On appeal from the Superior Court of New Jersey, Law Division, Union County, Docket No. L-4142-06.
NOT FOR PUBLICATION WITHOUT THE APPROVAL OF THE APPELLATE DIVISION
Submitted August 12, 2009
Before Judges Rodríguez and LeWinn.
Plaintiff Salvatore Carrano appeals from the September 23, 2008 order of the Law Division entering judgment in favor of defendants Louis Pompilio and Century 21 Louis Pompilio, Inc., following a jury trial. For the reasons that follow, we affirm.
The pertinent factual background may be summarized as follows. In early 2004, plaintiff became employed as a real estate agent in the office of Century 21 Louis Pompilio, Inc., of which defendant Louis Pompilio (Pompilio) is the president and licensed broker.
On January 23, 2006, plaintiff entered into a listing agreement with Joseph and Josephine Caruso to sell a residential property they owned in Plainfield; the term of the agreement was for six months, expiring on July 23, 2006. At Mr. Caruso's insistence, the listing price was set at $459,900, despite plaintiff's recommendation that the listing price be set at $399,000. Caruso was a personal friend of Pompilio, and had known him for many years.
The house remained on the market for several months. Mr. Caruso was displeased that he did not receive his asking price for the property, and rejected a verbal offer of $380,000 as "insult[ing]."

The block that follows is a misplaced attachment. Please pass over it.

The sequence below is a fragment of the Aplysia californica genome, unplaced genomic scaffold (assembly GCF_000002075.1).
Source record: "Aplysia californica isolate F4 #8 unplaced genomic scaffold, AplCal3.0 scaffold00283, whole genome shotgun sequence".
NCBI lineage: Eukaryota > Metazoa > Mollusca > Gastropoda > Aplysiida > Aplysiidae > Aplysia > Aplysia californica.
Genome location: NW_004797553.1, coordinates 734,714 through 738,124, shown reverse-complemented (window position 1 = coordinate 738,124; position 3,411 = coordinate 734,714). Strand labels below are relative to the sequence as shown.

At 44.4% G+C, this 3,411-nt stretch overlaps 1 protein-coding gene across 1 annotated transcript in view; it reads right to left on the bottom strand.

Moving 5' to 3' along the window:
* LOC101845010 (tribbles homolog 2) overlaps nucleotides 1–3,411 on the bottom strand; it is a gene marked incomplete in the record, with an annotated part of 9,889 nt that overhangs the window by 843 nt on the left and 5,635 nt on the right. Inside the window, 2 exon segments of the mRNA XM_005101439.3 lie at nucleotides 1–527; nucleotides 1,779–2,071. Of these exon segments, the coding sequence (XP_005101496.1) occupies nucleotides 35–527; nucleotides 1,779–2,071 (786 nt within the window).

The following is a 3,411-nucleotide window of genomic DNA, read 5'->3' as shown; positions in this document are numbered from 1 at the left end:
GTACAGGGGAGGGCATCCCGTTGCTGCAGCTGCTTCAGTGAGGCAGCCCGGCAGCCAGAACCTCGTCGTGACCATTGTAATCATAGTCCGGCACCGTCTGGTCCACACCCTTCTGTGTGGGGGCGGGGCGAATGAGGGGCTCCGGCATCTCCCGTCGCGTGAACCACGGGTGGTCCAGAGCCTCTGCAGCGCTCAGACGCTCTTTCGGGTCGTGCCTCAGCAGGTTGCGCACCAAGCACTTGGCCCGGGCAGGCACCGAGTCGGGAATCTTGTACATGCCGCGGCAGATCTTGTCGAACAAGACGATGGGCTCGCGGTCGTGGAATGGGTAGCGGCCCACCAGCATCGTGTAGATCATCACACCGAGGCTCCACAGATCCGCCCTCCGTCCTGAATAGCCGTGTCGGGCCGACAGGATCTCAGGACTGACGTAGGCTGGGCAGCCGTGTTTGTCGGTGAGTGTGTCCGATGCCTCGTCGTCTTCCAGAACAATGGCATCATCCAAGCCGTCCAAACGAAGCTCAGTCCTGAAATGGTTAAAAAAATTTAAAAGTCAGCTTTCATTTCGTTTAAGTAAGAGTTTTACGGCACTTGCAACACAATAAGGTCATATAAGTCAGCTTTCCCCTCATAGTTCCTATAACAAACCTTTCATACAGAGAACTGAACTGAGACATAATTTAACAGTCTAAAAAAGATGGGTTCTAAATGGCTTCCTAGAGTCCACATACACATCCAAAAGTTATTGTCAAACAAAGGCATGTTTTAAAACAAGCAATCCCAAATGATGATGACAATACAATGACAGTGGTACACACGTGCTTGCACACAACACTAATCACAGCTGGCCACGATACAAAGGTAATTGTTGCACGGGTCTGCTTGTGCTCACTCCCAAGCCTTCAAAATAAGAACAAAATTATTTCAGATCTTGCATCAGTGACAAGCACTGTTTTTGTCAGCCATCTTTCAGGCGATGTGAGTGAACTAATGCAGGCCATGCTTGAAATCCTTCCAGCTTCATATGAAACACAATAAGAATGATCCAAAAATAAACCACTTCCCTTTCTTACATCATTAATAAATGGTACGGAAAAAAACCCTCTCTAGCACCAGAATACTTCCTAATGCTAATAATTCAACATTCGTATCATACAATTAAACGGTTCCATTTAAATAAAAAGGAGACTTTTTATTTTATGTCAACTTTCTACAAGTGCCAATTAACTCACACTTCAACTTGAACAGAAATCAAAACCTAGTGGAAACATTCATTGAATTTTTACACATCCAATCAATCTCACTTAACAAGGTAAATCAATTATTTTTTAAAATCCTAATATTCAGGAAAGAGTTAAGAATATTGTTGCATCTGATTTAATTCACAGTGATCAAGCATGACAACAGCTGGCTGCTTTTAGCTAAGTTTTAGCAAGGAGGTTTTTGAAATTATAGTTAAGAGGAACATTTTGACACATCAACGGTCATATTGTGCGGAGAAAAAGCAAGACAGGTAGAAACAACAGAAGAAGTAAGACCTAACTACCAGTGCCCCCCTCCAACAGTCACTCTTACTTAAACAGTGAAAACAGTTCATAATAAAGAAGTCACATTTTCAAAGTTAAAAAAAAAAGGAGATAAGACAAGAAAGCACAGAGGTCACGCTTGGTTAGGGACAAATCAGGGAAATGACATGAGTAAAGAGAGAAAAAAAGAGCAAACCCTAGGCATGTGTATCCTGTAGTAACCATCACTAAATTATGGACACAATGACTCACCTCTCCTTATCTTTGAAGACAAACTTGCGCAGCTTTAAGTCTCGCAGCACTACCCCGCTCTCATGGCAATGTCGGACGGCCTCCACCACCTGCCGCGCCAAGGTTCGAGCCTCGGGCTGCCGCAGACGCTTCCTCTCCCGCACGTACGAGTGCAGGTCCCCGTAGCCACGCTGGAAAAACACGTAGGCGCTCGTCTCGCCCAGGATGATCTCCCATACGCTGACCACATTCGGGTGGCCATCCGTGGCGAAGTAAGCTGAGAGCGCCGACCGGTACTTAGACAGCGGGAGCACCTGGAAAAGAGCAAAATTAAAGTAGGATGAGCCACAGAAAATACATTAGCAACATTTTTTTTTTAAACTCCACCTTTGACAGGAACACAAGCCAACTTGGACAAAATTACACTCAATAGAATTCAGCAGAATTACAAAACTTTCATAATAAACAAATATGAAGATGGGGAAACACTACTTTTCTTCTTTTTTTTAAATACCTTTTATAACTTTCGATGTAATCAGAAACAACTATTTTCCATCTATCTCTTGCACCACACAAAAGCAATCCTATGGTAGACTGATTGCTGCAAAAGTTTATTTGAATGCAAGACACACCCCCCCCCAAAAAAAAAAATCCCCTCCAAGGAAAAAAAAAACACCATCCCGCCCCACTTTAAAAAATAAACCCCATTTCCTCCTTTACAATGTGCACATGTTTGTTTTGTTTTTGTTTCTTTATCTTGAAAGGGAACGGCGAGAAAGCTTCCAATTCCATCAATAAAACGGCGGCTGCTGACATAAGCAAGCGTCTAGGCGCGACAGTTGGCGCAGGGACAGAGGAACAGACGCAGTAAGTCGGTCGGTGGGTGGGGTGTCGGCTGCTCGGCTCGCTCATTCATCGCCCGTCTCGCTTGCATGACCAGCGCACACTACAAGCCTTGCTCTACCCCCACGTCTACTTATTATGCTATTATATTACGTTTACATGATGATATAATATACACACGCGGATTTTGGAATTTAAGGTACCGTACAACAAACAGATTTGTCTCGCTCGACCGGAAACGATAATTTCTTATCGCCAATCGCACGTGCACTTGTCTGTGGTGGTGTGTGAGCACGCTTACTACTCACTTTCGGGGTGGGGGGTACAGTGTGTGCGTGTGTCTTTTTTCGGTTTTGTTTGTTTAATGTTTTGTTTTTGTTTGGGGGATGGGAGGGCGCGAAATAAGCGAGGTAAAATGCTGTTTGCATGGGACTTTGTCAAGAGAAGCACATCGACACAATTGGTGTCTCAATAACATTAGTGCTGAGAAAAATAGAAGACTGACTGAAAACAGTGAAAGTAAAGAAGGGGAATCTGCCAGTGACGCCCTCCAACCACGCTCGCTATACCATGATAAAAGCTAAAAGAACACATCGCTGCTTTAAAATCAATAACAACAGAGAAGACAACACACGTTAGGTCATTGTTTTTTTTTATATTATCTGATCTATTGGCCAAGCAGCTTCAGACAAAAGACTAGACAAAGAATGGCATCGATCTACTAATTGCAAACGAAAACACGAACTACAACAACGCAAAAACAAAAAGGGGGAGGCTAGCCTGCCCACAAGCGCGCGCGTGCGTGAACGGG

On or about March 20, 2006, Pompilio asked Carrano to withdraw the January 23 listing agreement and to re-enter it into the Multiple Listing Service database in order to re-set its "days on the market" in an effort to stimulate interest in the property. Carrano thereupon created a "new" listing and drew up an amended listing agreement, dated March 23, 2006, which reduced the listing price to $424,900 and extended the term of the agreement to October 23, 2006.
Carrano offered to take the new listing agreement to the Carusos' residence for their signatures, but Pompilio said that he was going there and would take the agreement with him. Pompilio subsequently signed both Carusos' signatures to the agreement. Mr. Caruso testified that he gave Pompilio permission to sign the second listing agreement; however, his testimony was inconsistent on this point.
Plaintiff testified that "[t]ension was extremely high with [Mr. Caruso]." There was an "urgency" to sell the property because the Carusos had signed a contract to purchase another residence and were anxious to close on that.
In early August, when the Caruso property still had not been sold, plaintiff had a telephone conversation with Pompilio, which he described as follows:
[Pompilio] said, "Sal, we have a problem." And I said, "What, Lou?" He said, "[Mr. Caruso] says the listing is over or was over July 23rd."
And I said, "No, Lou, that can't be. I own him until October."
I had a listing agreement that expired in October. And I said to Lou on the phone, "Joe must be talking about the first listing agreement, not the second one. Do you remember when you told me to withdraw it and I ...